Friday, March 16, 2012



Tamar Cerafici, Esquire

"It's all an illusion!"
I admit it. I’m an ardent fan of La Cage Aux Folles, the French stage play, the French movie and its sequels, and the musical. As a result I’m a bit starry-eyed when I watch anything having to do with a certain St. Tropez nightclub.

It’s hard to explain La Cage to non-fans (and you know who you are). I do so in chiding manner, feeling that your lives would be better, not because the play is about a mature, loving, and long-term relationship between two men. Your lives would be better for knowing that humor and love must be the basis of any relationship. If you can belt out a few Broadway showstoppers while you’re at it, even better.

Hamilton and Sieber in finale
The plot: La Cage Aux Folles (or Birdcage, the unfortunate title of the unfortunate American adaptation starring Robin Williams and Nathan Lane) is a nightclub on the French Riviera, run by Georges.  The all-male nightclub show features La Cagelles and the glorious Zaza, who is George’s partner Albin. George and Albin have raised Jean-Michel, George’s son from a brief heterosexual fling in Paris.  They raised him in the apartment above the nightclub.

Jean-Michel announces that he is going to marry the daughter of a socially conservative politician. The fiancée, socially conservative father, and repressed mother are all coming to stay overnight at the apartment over La Cage. Jean-Michel engineers the party that does not include his transvestite “mother” Albin. He does think to invite the mother he’s never seen in order to present a traditional family unit to his future father-in-law.  Dramatic tension follows, including one of the best songs of the musical, “I Am What I Am.”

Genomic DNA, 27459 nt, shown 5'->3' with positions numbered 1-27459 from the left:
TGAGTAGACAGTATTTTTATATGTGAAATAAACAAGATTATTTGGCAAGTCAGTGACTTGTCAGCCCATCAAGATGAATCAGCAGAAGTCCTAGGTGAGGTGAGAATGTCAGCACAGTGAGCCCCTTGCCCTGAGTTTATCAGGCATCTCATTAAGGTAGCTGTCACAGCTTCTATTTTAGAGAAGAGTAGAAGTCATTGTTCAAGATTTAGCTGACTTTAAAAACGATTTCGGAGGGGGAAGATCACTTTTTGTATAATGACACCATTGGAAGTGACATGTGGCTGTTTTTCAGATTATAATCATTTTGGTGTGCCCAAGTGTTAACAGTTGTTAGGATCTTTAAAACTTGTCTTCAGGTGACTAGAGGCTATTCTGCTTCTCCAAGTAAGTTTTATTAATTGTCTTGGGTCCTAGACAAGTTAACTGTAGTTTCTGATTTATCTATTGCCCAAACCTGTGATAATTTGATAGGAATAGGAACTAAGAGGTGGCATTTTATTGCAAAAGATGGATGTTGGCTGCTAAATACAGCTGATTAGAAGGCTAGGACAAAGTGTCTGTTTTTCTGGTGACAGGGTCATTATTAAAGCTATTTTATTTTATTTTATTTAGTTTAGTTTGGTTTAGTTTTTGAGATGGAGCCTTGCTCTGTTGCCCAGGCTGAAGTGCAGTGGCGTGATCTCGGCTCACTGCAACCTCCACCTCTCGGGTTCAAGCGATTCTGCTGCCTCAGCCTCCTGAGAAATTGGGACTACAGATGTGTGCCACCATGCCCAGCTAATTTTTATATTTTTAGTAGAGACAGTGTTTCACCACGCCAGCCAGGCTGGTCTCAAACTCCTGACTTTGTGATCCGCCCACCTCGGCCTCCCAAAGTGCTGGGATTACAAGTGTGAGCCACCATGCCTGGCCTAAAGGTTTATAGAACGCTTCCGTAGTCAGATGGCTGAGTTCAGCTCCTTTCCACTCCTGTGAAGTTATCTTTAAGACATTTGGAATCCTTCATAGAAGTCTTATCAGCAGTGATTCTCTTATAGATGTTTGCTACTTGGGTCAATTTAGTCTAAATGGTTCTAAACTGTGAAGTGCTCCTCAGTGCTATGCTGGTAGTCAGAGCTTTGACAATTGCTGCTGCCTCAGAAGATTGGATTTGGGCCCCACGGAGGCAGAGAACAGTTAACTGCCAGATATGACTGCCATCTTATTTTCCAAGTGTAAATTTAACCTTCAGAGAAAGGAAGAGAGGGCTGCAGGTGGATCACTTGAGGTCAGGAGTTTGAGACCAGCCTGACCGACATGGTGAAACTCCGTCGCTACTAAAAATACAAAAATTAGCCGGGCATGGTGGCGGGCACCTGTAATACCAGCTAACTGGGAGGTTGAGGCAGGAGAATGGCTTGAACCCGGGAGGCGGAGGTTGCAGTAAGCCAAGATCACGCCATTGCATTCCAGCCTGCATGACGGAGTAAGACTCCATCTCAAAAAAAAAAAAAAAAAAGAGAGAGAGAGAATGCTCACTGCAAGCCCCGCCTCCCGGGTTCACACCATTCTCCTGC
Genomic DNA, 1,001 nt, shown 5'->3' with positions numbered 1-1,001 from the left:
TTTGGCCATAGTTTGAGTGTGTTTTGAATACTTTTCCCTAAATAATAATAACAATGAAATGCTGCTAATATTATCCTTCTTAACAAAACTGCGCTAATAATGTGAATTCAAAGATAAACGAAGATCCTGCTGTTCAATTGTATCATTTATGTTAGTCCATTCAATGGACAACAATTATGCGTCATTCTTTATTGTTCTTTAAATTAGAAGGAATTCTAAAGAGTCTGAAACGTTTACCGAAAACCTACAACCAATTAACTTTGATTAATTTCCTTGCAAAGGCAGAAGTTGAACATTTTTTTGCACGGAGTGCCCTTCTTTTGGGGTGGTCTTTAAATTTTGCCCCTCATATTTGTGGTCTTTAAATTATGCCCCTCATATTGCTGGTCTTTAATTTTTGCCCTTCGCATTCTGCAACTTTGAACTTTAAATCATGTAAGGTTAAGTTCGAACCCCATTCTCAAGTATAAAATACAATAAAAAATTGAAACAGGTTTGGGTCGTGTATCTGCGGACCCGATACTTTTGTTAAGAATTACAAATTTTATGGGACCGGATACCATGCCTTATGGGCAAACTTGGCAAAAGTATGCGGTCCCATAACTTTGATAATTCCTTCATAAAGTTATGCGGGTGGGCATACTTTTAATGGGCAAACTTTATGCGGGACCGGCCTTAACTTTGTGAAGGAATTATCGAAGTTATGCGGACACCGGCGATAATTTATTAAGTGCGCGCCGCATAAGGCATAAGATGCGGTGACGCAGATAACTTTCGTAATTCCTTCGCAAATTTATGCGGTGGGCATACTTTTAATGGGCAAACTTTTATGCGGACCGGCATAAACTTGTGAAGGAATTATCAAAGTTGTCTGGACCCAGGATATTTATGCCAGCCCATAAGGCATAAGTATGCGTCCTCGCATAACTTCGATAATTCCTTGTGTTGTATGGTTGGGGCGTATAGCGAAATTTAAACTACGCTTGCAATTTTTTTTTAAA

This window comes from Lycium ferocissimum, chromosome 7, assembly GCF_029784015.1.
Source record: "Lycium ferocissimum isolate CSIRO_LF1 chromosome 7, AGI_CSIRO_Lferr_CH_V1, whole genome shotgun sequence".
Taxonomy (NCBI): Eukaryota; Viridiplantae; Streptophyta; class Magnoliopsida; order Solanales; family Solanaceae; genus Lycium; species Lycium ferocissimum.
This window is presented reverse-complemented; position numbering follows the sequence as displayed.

Unfortunately, Jean-Michel’s mother stays in Amsterdam to marry a duke.   Albin, after trying valiantly to function as “Uncle Al” resumes his more comfortable role as Zaza, playing the loving mother and wife he always has been. Of course Comedy returns, as politician, wife, and fiancée discover Albin’s true identity. Jean-Michel finally understands what respect and love mean, and the politician is forced to rely on the “arch-enemies” of society to avoid being caught at La Cage Aux Folles.

That’s the show. It’s hard not to be entertained with that kind of plot line, non?   The musical is a classic – Jerry Herman (Hello Dolly, Mame) and Harvey Fierstein wrote the music and the book.  It’s just delightful.

I have to mention George Hamilton as a formality. I mean, that’s why we go to see a show that features George Hamilton. His tan did not disappoint. It was fun to watch him being George Hamilton being Georges, but he was by no means the best Georges I’ve seen. His vocal range is limited, and I’m sure I’ll offend all the Zorro: The Gay Blade fans when I say his Georges wasn’t at all convincing. He seemed tired in the first act. He looked every bit the Riviera bon vivant one would expect to own a nightclub. Hamilton perked up for the second act, and was able to carry off the finale with panache.

Seiber and Hamilton as Zaza